M1133 was born in captivity in 2008 and lived at New Mexico's Sevilleta Wolf Management Facility since his puppyhood. Like most of the Mexican wolves at the WCC, M1133 was cared for in a way to best prepare him for a future in the wild. At last count in 2012, there were approximately 58 wild Mexican wolves living in Arizona and New Mexico and some have died since that tally. In order to ensure the genetic health of this terribly limited population, it's vital that the Mexican Wolf Recovery Program grant's new wolves an opportunity to join their wild kin. And what an amazing gift to bestow - freedom!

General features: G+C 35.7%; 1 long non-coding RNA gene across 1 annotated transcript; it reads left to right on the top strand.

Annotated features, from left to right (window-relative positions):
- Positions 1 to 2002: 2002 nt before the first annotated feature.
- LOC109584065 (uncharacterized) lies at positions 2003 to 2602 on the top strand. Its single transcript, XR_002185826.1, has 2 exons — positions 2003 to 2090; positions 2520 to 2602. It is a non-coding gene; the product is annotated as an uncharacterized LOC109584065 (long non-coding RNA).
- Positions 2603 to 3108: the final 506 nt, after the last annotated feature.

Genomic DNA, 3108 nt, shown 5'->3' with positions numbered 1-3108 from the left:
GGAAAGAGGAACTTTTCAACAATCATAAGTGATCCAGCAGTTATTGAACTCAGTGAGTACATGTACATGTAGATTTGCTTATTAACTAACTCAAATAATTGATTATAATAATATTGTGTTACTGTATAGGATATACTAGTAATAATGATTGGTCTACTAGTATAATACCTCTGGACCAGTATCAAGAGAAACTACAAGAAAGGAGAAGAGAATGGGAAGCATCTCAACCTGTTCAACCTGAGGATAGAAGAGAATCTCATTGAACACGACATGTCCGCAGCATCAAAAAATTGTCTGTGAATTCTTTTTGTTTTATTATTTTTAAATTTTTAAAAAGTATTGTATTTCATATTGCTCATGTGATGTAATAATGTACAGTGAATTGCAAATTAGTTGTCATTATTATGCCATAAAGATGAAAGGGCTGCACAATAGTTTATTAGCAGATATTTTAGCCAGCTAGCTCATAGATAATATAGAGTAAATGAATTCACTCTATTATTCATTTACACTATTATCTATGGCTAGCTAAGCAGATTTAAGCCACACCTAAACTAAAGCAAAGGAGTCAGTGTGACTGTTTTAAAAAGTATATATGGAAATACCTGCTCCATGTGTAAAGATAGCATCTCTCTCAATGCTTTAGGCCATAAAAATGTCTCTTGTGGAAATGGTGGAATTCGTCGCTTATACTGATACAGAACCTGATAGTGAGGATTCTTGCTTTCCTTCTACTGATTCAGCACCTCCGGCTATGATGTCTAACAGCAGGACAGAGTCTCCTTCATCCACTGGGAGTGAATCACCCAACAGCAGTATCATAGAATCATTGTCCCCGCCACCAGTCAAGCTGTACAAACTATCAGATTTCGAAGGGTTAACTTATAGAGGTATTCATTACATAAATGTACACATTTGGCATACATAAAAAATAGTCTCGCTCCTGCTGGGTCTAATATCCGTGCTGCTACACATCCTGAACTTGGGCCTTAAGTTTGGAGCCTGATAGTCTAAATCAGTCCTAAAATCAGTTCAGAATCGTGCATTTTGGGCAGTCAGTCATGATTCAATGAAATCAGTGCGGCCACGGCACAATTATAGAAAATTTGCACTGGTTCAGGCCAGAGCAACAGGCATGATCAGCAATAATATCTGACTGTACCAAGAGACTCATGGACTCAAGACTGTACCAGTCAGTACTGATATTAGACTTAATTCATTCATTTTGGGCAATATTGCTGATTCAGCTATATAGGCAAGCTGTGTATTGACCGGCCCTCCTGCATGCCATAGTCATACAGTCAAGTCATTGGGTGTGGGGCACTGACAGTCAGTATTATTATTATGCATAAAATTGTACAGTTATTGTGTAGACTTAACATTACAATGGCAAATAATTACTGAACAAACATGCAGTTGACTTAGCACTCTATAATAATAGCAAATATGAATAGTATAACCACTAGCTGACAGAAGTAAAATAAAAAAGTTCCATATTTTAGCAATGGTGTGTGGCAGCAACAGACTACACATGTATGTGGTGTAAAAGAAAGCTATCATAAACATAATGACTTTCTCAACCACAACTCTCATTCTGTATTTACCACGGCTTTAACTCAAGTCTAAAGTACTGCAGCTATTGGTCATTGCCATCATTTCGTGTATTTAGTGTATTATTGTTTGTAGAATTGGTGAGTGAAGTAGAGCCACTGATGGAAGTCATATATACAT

Last month U.S. Fish and Wildlife Service (USFWS) approved the release of M1133 in hopes that the 4-year-old male would fill a void within Arizona's Bluestem pack created after alpha male M806 was illegally shot and killed a few months ago. M1133 was released on January 8th in the Apache National Forest of east-central Arizona, however, his stint in the wild was short lived. After just 3 weeks in the wild, M1133 is back in captivity. USFWS captured the lobo because he failed to catch the attention of the Bluestem Pack's alpha female. Shortly after his release, M1133 headed east crossing the state border into New Mexico. When it became clear to USFWS that he was heading increasingly further away from all wild lobos (likely in search for a mate) it was decided that the genetically valuable wolf can better contribute to the recovery of this rare species by being introduced to a mate in captivity. M1133 has since paired with a wild-born female at a captive breeding center and the couple is slated to be released sometime in the future. Let's hope we doesn't have to wait another 1500 days until the couple gets the "call of the wild."